Proof theory for branching quantifiers: CERES and beyond

Proof theory for branching quantifiers: CERES and beyond

Quantifiers "For all" and "There exists" belong to the most important features of first-order logic. However, it is impossible to express refined dependencies as "For all x there is a u, independent of y, and for all y there is a v, independent of x" using only these two quantifiers. For this aim it is necessary to introduce a class of quantifiers originally formulated by Leon Henkin and named after him, later extended to independence friendly logic. Note that the completeness theorem for first-order classical logic does not hold for first-order classical logic extended by Henkin quantifiers. This implies that - analogous to second-order logic - there is no formal system that allows to prove all true sentences.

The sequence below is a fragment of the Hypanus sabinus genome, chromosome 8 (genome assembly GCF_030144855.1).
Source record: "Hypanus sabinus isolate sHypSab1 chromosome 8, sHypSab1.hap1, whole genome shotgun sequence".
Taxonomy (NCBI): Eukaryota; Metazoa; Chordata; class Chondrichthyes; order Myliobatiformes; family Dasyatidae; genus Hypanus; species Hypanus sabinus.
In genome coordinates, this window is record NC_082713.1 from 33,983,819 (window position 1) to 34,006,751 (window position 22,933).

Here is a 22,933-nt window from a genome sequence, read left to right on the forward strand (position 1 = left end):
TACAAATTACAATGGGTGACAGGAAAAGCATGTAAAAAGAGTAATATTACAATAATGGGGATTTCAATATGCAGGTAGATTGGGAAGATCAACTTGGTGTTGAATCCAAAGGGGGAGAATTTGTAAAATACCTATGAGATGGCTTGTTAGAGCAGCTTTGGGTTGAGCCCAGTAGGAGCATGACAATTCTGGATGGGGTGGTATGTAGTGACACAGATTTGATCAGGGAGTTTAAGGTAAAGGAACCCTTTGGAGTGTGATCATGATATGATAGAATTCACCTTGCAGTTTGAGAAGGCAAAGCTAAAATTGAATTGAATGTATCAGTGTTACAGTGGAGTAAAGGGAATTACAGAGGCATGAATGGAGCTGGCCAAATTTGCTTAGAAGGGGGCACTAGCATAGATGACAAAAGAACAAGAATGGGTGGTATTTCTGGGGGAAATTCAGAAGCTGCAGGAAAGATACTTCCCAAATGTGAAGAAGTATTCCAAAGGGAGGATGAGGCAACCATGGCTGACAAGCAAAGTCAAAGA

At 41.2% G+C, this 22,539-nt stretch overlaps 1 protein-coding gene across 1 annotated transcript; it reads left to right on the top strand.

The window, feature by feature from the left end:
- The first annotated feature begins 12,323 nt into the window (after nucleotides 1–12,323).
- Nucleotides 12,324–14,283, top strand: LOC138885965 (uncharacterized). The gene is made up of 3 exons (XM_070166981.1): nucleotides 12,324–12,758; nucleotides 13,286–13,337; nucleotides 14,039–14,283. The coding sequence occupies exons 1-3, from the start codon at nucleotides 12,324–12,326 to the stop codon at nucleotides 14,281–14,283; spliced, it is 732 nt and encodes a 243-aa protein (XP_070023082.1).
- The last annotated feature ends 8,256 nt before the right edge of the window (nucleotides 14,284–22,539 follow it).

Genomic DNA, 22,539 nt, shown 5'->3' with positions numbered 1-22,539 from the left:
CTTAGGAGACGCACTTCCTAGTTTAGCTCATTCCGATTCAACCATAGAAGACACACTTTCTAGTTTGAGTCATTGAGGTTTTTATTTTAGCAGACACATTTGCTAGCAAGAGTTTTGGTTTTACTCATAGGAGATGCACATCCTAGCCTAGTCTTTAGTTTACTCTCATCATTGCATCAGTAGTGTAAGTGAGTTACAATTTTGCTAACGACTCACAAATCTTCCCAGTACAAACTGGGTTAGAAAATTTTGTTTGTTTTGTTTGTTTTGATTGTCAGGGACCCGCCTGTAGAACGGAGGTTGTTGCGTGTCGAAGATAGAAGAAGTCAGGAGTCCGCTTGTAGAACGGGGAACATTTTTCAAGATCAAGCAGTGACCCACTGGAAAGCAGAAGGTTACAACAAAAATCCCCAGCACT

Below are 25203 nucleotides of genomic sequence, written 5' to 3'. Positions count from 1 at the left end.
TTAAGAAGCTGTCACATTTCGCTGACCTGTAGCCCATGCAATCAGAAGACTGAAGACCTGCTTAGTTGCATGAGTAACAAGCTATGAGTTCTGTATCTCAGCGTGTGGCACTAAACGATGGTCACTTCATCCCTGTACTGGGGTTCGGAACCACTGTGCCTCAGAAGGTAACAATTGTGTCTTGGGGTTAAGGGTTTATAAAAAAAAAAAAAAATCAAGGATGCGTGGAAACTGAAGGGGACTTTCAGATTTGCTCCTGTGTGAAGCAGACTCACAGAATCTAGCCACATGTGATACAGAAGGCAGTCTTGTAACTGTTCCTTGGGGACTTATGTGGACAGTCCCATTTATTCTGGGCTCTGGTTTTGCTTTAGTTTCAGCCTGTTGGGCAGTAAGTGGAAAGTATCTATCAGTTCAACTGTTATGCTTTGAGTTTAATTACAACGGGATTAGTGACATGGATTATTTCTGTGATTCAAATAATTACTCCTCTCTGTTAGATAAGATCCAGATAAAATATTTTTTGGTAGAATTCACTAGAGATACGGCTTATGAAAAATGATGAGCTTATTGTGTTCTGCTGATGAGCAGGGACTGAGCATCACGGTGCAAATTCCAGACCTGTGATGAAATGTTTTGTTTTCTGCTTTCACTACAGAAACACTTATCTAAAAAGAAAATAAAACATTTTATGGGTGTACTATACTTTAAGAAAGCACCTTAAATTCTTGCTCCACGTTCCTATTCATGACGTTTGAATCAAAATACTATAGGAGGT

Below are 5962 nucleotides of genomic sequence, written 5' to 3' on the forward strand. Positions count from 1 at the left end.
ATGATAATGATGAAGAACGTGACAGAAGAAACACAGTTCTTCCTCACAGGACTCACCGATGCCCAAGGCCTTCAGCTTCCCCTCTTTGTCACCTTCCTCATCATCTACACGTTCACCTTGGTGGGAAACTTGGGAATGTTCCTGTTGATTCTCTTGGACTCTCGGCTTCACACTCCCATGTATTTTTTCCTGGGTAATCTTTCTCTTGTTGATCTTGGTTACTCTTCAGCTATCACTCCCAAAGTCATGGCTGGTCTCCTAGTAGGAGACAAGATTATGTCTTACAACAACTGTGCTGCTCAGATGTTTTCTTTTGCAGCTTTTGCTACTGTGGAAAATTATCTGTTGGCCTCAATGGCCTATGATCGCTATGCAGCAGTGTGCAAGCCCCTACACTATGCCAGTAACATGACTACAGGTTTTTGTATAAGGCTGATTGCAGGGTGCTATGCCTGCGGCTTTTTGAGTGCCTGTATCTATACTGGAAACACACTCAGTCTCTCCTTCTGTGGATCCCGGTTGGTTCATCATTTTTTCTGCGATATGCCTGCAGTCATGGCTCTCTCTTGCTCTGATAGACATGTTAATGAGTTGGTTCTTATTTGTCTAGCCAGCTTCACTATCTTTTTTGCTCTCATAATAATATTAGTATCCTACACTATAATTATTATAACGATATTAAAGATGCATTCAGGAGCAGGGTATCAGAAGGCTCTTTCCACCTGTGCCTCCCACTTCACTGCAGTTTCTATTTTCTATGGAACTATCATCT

This project is concerned with the development of deductive systems which capture at least the most natural theorems of such logics. For these deduction systems we intend to prove, among others, the cut-elimination theorem and variants of the theorem of Herbrand. The possibility to eliminate cuts is of central importance for the analysis of proofs in first-order logic, i.e. proof mining.

Using the results of this project it is intended to analyze derivations incorporating structured objects such as vectors. Vectors are expressible with Henkin quantifiers in a direct way, without detour to pairing and projection. This makes it possible to analyze proofs in e.g. affine geometry directly. In addition, the results of the project will allow to extend CERES, the up-to-date most efficient system for the elimination of cuts in first-order logic to independence friendly logic and other logics with branching quantifiers.

According to Barwise, Henkin quantifiers are essential to capture important linguistic configurations. This project intends to automate the handling of such linguistic contexts and to support the automated analysis of linguistic argumentations.

The project description is available here.

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